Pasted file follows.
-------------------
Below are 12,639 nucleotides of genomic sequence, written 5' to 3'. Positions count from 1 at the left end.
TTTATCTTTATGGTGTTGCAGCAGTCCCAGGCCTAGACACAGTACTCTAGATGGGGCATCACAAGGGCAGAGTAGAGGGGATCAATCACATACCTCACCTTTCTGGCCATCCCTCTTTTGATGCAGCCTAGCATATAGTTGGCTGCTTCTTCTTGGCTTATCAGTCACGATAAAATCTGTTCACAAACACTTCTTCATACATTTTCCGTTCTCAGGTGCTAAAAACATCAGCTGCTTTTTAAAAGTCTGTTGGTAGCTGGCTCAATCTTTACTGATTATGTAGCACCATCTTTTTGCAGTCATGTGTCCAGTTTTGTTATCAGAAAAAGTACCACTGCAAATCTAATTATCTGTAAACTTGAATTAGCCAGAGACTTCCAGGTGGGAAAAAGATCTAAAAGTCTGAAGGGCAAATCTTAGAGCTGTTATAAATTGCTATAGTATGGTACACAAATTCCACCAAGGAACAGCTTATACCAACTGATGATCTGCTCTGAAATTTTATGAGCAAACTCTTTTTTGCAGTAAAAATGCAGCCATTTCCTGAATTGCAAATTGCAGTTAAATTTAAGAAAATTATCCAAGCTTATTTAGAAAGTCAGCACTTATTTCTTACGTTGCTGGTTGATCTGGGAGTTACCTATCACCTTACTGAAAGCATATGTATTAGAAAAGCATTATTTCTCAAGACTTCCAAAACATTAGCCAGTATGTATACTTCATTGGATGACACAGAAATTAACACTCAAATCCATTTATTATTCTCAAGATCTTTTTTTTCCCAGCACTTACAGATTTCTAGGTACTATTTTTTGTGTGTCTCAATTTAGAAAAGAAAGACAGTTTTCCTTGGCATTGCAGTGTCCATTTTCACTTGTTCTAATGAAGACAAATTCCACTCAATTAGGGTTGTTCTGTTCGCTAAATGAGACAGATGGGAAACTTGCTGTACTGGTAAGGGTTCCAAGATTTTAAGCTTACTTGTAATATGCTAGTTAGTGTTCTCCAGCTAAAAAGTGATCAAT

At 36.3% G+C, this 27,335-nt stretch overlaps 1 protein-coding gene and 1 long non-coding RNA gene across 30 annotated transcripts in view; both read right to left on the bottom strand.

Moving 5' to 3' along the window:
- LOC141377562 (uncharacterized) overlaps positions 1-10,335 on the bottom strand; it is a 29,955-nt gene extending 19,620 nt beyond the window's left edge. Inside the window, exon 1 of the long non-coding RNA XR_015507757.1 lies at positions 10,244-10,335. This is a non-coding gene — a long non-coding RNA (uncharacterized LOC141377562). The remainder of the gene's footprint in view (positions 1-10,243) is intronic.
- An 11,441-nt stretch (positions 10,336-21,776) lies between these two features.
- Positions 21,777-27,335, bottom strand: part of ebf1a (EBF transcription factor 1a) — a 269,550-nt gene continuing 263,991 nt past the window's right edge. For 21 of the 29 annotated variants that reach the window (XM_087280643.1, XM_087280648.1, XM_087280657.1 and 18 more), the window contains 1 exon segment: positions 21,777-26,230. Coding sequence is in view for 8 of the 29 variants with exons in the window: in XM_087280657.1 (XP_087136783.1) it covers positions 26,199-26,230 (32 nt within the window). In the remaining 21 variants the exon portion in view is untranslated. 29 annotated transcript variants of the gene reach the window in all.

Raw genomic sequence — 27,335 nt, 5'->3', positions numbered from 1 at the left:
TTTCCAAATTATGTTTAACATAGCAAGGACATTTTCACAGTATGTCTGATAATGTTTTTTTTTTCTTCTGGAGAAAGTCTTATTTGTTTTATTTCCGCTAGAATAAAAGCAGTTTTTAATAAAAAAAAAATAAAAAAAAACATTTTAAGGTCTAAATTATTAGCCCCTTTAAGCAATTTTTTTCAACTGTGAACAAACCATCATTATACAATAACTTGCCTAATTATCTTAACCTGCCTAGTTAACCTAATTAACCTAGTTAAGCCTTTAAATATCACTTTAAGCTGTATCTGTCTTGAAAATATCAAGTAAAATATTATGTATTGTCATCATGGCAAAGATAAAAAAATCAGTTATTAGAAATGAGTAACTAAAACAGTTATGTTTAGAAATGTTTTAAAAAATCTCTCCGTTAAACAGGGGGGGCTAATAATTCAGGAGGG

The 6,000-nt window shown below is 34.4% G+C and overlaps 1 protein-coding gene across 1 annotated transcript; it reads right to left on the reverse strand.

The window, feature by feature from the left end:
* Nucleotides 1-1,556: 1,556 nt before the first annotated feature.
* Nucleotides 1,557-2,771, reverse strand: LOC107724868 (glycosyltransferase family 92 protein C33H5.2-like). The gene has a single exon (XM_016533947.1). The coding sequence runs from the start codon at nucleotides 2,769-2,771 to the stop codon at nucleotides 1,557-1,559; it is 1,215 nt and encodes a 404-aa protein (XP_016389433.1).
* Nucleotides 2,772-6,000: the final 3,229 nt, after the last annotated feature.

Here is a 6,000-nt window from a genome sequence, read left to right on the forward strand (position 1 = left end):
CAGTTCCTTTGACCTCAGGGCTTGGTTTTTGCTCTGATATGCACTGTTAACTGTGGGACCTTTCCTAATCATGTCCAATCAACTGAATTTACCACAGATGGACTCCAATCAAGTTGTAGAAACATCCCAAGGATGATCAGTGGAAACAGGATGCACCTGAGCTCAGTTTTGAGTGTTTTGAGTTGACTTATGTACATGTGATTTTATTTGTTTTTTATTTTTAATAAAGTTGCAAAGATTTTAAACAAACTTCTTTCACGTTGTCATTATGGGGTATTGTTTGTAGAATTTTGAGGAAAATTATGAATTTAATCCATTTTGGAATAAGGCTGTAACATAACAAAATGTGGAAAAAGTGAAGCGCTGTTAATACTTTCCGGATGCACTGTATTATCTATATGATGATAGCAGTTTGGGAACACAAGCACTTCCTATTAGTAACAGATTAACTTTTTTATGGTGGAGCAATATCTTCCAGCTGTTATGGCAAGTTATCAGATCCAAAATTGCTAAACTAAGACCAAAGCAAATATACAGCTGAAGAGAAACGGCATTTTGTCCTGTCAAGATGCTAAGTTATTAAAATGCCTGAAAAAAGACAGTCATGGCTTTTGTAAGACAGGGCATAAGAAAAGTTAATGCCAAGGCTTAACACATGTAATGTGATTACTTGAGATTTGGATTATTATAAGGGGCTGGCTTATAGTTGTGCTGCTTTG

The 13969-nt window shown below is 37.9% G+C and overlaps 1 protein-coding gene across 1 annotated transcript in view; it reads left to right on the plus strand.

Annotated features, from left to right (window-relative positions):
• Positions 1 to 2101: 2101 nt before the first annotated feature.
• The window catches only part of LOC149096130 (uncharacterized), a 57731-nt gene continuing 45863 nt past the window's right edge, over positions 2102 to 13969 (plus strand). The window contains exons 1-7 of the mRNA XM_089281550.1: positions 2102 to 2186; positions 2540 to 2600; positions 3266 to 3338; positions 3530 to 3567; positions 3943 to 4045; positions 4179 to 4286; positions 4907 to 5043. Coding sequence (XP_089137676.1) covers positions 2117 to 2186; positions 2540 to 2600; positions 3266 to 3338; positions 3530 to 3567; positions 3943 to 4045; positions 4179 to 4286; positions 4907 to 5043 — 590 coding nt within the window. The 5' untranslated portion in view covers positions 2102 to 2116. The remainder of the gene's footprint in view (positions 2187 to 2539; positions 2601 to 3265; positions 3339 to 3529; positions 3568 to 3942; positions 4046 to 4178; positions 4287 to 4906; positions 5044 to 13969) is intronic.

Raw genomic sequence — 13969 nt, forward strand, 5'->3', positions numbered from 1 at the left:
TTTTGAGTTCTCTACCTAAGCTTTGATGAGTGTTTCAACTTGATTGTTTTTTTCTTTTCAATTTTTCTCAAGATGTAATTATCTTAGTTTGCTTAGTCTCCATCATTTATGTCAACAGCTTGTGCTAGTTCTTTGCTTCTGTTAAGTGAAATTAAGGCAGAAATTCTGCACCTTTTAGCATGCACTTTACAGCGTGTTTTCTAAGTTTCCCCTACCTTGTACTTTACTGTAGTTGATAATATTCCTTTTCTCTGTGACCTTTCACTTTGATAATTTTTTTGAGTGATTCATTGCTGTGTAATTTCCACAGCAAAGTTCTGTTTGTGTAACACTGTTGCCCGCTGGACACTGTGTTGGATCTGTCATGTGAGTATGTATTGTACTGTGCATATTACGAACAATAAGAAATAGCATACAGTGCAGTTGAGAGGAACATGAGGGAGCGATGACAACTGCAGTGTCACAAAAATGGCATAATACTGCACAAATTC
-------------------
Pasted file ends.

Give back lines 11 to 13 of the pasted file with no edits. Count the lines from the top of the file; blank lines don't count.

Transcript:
The window, feature by feature from the left end:
* Nucleotides 1-1,556: 1,556 nt before the first annotated feature.
* Nucleotides 1,557-2,771, reverse strand: LOC107724868 (glycosyltransferase family 92 protein C33H5.2-like). The gene has a single exon (XM_016533947.1). The coding sequence runs from the start codon at nucleotides 2,769-2,771 to the stop codon at nucleotides 1,557-1,559; it is 1,215 nt and encodes a 404-aa protein (XP_016389433.1).